There are a number of trends changing urban luxury. Depending on what study you read, the experts are saying 66 to 75% of the worlds population will live in cities by 2050. While much of this growth will be coming from areas outside of the US, the trends changing urban luxury are going to be felt throughout North America.
Let’s take a look at some of these factors:
There are a variety of trends changing urban luxury that are driving this growth. Population explosions around metro areas being one of them.
But let’s take the example of the impact of autonomous driving and ride sharing.
If you look at pictures of New York City in 1910, horses and buggies abound. Ten short years later, the streets are lined with Ford’s Model T. In ten years, the primary mode of transportation not only changed, but became widely accepted.
There are billions of dollars flowing into R&D from a variety of companies racing to perfect the autonomous driving car. Even as this race rages, people are already shifting away from the need to have multiple cars. According to car manufacturers, individual car ownership will peak in 2020 then start to decline.
The average car is only used 5% of the time. This impacts parking and storage spaces in both the use of space as well as in architectural design. Studies are predicting 75% of the population will use ride sharing as primary transportation by 2030. As this happens, parking ratios will change, so will garage space. Experts are saying parking will be reduced 25-85% depending on the area.
Right now, 60% of all the trips in the US are less than 5 miles. The same studies are predicting 95% of us passenger miles will be done by some form of ride share by 2030. Crazy you say?
Permits have already been issued in several metros for drone and autonomous helicopter taxi service coming in 2023.
How is this changing urban luxury? Developments are changing. More green space is designed in, reclaiming the current hard top ground areas. Streets will be turned into parks further beautifying the urban landscapes. The younger generational shifts are also pushing for work life balance leading to more mixed use projects being commissioned.
Population is changing urban luxury.
Growth in India, China and in Africa is driving a significant amount of future wealth. These countries will also be bringing their own cultural flair to the luxury scene. The historic European and North American definitions will open up and start including a far more inclusive luxury elements. You can see this playing out now in design in the ultra luxury hotel properties which are moving away from the opulence of times past. Grounded, simpler designs that accentuate the peaceful zen are being borrowed from the Far East.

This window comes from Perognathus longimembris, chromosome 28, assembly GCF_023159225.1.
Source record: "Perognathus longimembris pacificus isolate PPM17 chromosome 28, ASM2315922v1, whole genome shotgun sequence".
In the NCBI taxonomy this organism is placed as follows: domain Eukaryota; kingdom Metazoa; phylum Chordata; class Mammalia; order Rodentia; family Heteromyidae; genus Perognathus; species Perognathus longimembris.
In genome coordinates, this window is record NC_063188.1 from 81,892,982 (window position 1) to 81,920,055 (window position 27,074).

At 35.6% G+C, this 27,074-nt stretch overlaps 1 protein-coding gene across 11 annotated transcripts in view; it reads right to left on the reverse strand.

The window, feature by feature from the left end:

Production is changing urban luxury.
Automation and efficiency is reducing the need for vast amounts of people to work in rural areas. Mining, manufacturing and farming technologies are bringing things to market faster, cheaper and at higher qualities. As jobs disappear in these sectors they will be moved into other industries inevitably based closer to urban hubs.
Amenities are changing urban luxury.
5G mobile infrastructure brings speed and bandwidth akin to the move from dial up to DSL and Cable connections. This will change how we interact with media, people and the amenities around us.
Demographic shifts are changing urban luxury.
Cultural shifts between the post modern first world and the developing world will be accentuated in the next thirty years. The first world is doing more with less and shrinking organic growth will force immigration policies to change.
Wealth likes to move in a contrarian way to the masses. As more people move into urban areas, the UHNWI’s will retreat to their enclaves.
Age demographics are changing urban luxury.
North America is just now starting the greatest transfer of wealth in human history. As the Baby Boomers age, their kids and grandkids will be the recipients of tens of trillions of dollars, most of which is represented in real estate.
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Thanks to Raconteur for the graphics.